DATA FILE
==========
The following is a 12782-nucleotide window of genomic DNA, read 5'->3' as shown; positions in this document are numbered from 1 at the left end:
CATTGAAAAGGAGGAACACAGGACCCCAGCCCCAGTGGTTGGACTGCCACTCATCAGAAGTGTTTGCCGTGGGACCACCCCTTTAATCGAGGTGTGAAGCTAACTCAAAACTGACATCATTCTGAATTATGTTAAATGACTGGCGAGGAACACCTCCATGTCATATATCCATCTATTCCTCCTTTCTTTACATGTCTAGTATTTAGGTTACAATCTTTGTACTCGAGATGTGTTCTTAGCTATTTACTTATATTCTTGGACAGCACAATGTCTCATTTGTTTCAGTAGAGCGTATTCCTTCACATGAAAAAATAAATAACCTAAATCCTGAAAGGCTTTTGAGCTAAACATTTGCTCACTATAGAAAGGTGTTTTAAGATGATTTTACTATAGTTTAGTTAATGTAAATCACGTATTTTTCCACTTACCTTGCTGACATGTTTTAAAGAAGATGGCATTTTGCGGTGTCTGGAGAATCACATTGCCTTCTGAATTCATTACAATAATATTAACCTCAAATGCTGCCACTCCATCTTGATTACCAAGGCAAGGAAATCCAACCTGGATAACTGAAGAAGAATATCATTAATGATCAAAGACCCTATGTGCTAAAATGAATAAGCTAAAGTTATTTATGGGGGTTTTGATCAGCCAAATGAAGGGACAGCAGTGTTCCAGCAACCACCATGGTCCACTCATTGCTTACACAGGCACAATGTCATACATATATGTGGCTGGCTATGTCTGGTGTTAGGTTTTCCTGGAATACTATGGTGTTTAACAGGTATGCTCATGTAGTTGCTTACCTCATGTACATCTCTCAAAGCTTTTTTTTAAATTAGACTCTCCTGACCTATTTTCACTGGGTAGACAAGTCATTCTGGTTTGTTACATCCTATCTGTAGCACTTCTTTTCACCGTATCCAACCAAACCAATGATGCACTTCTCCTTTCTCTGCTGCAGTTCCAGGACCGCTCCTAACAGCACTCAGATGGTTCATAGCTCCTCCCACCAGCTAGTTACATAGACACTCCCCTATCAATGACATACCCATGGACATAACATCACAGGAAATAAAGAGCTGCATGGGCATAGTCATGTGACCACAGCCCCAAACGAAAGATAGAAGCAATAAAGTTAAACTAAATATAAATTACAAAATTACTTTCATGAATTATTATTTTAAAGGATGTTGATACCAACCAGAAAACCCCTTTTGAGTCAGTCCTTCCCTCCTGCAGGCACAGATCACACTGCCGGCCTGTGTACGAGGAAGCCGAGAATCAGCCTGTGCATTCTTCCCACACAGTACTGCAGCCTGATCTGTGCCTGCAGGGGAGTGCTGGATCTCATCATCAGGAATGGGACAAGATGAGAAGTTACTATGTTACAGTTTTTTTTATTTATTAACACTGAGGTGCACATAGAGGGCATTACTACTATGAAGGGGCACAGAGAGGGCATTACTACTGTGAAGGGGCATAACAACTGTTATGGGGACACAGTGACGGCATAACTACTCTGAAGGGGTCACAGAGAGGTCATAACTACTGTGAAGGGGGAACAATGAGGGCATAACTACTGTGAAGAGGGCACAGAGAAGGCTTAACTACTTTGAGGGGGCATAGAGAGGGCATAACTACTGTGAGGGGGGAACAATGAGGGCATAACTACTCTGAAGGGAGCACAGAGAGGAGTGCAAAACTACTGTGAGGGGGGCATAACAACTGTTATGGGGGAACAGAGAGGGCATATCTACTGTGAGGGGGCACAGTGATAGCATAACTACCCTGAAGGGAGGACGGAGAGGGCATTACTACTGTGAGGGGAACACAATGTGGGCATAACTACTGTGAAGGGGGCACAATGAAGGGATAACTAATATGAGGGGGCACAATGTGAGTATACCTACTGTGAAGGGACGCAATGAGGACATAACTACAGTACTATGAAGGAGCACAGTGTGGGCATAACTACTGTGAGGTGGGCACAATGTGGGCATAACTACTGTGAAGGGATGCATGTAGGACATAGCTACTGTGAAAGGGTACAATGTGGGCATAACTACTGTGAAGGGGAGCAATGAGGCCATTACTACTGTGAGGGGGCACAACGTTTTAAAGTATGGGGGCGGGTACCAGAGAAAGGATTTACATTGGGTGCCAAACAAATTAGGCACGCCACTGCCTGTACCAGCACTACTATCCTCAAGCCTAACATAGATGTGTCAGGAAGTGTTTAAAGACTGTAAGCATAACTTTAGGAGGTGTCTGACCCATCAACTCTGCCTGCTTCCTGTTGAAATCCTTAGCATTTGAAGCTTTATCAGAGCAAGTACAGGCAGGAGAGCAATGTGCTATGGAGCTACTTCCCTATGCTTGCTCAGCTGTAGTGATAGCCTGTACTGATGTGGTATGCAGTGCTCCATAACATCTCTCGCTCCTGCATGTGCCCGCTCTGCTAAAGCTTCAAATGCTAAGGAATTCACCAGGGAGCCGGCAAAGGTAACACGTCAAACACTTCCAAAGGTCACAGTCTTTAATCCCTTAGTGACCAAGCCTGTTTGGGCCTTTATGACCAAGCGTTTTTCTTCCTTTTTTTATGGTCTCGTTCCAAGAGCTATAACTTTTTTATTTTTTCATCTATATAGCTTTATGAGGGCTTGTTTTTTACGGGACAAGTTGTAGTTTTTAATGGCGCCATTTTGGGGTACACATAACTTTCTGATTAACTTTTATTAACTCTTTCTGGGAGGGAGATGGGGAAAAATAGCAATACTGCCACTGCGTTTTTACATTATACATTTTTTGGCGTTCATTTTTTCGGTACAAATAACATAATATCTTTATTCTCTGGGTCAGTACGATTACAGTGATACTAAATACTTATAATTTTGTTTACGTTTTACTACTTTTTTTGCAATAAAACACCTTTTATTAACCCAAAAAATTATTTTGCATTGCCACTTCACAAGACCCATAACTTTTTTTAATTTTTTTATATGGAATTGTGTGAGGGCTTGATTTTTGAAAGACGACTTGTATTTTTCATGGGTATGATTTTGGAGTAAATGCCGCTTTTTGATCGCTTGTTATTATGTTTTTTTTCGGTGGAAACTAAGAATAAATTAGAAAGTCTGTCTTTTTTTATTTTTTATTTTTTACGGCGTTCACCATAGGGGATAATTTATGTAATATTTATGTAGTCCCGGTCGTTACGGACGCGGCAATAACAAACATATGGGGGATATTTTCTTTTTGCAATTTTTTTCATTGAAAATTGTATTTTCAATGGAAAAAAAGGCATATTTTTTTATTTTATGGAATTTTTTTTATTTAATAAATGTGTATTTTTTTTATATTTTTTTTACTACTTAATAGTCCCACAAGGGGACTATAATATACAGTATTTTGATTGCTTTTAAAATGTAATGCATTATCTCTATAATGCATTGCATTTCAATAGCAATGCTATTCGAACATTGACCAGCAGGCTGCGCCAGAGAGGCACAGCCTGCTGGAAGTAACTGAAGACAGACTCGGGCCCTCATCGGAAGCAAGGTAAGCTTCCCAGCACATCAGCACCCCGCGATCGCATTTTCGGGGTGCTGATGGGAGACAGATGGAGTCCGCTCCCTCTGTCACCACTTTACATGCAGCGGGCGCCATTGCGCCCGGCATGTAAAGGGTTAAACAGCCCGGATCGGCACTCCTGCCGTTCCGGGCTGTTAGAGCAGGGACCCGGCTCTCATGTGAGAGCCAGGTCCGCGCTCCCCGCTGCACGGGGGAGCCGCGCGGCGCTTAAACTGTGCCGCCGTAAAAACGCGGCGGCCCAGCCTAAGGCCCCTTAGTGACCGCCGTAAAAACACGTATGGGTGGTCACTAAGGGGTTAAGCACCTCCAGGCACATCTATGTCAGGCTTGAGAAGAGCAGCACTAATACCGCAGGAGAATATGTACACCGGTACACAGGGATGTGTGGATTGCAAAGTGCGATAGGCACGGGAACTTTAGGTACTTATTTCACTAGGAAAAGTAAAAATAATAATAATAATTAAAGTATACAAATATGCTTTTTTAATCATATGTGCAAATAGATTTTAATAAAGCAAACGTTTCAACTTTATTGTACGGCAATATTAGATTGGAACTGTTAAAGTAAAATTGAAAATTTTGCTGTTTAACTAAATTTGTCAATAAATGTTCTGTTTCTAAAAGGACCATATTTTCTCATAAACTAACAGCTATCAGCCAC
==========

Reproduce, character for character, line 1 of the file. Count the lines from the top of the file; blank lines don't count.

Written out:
The following is a 12782-nucleotide window of genomic DNA, read 5'->3' as shown; positions in this document are numbered from 1 at the left end: